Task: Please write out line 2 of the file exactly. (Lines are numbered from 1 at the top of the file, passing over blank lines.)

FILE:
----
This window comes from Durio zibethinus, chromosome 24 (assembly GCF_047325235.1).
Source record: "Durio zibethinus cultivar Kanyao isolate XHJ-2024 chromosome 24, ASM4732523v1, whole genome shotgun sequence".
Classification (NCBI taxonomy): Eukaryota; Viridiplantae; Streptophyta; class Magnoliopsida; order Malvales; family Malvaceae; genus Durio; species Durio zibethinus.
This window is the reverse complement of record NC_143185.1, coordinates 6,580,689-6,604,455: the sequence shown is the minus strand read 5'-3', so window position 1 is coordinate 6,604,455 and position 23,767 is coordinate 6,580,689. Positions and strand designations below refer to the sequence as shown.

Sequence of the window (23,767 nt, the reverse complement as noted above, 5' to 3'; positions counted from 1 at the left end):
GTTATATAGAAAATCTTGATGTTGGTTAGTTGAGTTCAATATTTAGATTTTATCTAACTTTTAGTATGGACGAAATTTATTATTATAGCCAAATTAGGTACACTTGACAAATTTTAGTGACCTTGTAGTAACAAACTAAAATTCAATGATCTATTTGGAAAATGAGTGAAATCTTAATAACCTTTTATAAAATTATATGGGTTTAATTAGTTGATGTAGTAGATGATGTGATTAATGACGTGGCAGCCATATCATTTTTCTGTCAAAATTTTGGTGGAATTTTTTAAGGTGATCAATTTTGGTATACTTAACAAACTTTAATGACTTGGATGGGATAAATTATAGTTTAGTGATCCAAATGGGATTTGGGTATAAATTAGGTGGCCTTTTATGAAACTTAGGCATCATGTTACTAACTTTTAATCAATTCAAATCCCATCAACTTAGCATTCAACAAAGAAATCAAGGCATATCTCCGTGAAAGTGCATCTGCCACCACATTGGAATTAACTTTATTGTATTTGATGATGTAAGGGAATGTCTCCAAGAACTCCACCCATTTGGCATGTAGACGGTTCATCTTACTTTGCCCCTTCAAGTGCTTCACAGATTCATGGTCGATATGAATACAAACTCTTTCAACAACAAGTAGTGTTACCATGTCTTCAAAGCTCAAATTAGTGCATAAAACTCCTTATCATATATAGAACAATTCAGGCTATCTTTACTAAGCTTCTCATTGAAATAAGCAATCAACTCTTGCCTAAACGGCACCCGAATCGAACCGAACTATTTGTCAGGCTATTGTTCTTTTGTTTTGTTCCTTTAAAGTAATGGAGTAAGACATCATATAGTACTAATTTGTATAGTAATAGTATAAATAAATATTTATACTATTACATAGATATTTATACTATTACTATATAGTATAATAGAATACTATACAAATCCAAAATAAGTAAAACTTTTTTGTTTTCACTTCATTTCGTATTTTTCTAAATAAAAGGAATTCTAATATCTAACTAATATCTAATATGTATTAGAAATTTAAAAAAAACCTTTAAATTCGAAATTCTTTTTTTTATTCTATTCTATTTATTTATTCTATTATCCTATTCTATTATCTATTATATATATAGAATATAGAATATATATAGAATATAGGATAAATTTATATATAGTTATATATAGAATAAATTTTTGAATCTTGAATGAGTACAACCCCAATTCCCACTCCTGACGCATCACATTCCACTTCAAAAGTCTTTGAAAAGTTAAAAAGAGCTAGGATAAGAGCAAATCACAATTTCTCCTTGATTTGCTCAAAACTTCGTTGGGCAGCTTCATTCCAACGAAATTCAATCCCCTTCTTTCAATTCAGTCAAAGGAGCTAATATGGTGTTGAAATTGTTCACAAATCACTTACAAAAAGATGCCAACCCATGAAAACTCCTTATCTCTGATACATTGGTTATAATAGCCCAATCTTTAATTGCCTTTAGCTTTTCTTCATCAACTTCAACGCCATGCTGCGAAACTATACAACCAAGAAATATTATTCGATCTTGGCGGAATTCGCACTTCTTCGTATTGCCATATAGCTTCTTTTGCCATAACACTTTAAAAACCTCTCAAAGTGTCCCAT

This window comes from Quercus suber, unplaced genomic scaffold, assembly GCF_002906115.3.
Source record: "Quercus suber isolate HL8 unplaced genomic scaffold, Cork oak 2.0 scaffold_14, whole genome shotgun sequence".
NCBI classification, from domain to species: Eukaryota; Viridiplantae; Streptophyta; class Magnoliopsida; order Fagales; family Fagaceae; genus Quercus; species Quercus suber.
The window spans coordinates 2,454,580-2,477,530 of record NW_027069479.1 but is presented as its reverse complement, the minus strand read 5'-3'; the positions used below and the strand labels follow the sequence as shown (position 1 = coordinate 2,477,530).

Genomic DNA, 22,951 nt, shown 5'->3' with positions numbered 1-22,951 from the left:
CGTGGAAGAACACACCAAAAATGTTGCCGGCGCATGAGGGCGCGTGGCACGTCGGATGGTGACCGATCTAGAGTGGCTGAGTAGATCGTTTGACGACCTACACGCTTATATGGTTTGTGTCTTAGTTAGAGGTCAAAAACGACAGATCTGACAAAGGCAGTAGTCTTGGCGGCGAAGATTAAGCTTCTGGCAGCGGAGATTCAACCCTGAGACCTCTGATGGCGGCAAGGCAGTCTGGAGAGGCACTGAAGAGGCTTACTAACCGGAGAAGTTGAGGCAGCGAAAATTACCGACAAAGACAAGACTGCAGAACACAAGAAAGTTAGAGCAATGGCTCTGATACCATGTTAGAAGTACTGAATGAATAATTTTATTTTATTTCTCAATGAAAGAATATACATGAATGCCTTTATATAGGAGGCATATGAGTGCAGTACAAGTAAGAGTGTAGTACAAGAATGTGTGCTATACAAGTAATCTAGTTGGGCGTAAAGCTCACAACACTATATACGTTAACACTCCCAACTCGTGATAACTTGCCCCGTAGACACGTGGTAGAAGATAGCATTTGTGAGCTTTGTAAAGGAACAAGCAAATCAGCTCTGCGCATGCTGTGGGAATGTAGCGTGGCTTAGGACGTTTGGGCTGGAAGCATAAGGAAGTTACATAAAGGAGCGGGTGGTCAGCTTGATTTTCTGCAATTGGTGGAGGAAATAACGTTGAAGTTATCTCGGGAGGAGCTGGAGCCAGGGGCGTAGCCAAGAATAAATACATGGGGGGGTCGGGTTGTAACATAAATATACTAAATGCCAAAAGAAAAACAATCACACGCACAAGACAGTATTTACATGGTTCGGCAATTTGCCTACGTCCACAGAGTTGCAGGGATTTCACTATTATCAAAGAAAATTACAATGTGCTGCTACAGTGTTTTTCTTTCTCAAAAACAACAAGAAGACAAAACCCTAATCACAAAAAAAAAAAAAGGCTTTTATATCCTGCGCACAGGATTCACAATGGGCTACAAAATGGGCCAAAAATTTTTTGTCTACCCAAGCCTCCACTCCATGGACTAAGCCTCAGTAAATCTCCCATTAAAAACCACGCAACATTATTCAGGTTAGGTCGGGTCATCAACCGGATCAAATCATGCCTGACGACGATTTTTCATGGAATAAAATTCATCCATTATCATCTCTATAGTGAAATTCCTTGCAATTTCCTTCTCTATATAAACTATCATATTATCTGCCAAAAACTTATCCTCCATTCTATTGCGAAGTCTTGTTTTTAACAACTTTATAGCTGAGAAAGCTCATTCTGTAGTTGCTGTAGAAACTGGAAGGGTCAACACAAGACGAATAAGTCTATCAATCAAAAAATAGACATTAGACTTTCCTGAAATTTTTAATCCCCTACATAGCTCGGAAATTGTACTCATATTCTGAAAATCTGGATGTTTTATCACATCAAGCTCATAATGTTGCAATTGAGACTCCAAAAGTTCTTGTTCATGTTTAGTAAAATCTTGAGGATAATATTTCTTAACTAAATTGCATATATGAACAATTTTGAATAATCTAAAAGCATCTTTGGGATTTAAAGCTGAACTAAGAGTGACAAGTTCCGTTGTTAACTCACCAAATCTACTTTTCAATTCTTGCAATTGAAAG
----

Source record: "Durio zibethinus cultivar Kanyao isolate XHJ-2024 chromosome 24, ASM4732523v1, whole genome shotgun sequence".